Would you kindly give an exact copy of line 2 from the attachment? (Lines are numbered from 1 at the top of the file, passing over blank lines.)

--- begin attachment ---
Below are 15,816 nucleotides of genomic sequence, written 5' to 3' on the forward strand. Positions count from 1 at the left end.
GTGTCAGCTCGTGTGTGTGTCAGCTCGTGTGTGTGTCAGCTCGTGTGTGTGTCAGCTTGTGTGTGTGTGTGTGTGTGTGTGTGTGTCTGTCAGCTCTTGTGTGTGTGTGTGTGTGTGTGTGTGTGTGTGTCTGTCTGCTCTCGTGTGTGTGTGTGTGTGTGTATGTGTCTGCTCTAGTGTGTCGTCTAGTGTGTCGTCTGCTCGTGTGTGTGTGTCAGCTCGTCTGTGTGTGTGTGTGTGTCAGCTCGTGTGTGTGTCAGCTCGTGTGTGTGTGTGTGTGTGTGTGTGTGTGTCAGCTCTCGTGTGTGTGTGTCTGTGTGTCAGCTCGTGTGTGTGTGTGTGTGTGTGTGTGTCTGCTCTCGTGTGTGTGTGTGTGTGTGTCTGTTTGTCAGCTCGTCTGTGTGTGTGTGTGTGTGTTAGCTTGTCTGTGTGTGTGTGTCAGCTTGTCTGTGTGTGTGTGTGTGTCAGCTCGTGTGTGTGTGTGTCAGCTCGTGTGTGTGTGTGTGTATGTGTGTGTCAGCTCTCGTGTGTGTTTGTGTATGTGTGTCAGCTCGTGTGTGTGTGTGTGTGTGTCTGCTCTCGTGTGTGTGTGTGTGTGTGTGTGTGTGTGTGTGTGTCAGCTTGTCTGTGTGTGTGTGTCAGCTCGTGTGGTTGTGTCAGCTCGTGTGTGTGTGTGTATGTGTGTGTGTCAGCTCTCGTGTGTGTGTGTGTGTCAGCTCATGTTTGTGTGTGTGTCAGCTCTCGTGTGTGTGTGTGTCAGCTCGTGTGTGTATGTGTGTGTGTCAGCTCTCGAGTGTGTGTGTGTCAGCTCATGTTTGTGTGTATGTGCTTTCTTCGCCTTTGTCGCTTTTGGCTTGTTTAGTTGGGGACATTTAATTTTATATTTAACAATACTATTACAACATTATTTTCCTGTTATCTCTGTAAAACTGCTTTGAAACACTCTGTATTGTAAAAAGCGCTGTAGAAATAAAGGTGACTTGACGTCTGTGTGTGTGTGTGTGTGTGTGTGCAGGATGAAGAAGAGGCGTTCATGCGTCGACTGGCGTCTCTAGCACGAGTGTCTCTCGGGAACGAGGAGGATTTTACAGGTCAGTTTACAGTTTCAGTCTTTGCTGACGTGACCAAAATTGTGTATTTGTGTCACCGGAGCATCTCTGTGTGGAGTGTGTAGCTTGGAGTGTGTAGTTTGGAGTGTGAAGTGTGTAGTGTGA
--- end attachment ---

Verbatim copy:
GTGTCAGCTCGTGTGTGTGTCAGCTCGTGTGTGTGTCAGCTCGTGTGTGTGTCAGCTTGTGTGTGTGTGTGTGTGTGTGTGTGTGTCTGTCAGCTCTTGTGTGTGTGTGTGTGTGTGTGTGTGTGTGTGTCTGTCTGCTCTCGTGTGTGTGTGTGTGTGTGTATGTGTCTGCTCTAGTGTGTCGTCTAGTGTGTCGTCTGCTCGTGTGTGTGTGTCAGCTCGTCTGTGTGTGTGTGTGTGTCAGCTCGTGTGTGTGTCAGCTCGTGTGTGTGTGTGTGTGTGTGTGTGTGTGTCAGCTCTCGTGTGTGTGTGTCTGTGTGTCAGCTCGTGTGTGTGTGTGTGTGTGTGTGTGTCTGCTCTCGTGTGTGTGTGTGTGTGTGTCTGTTTGTCAGCTCGTCTGTGTGTGTGTGTGTGTGTTAGCTTGTCTGTGTGTGTGTGTCAGCTTGTCTGTGTGTGTGTGTGTGTCAGCTCGTGTGTGTGTGTGTCAGCTCGTGTGTGTGTGTGTGTATGTGTGTGTCAGCTCTCGTGTGTGTTTGTGTATGTGTGTCAGCTCGTGTGTGTGTGTGTGTGTGTCTGCTCTCGTGTGTGTGTGTGTGTGTGTGTGTGTGTGTGTGTGTCAGCTTGTCTGTGTGTGTGTGTCAGCTCGTGTGGTTGTGTCAGCTCGTGTGTGTGTGTGTATGTGTGTGTGTCAGCTCTCGTGTGTGTGTGTGTGTCAGCTCATGTTTGTGTGTGTGTCAGCTCTCGTGTGTGTGTGTGTCAGCTCGTGTGTGTATGTGTGTGTGTCAGCTCTCGAGTGTGTGTGTGTCAGCTCATGTTTGTGTGTATGTGCTTTCTTCGCCTTTGTCGCTTTTGGCTTGTTTAGTTGGGGACATTTAATTTTATATTTAACAATACTATTACAACATTATTTTCCTGTTATCTCTGTAAAACTGCTTTGAAACACTCTGTATTGTAAAAAGCGCTGTAGAAATAAAGGTGACTTGACGTCTGTGTGTGTGTGTGTGTGTGTGTGCAGGATGAAGAAGAGGCGTTCATGCGTCGACTGGCGTCTCTAGCACGAGTGTCTCTCGGGAACGAGGAGGATTTTACAGGTCAGTTTACAGTTTCAGTCTTTGCTGACGTGACCAAAATTGTGTATTTGTGTCACCGGAGCATCTCTGTGTGGAGTGTGTAGCTTGGAGTGTGTAGTTTGGAGTGTGAAGTGTGTAGTGTGA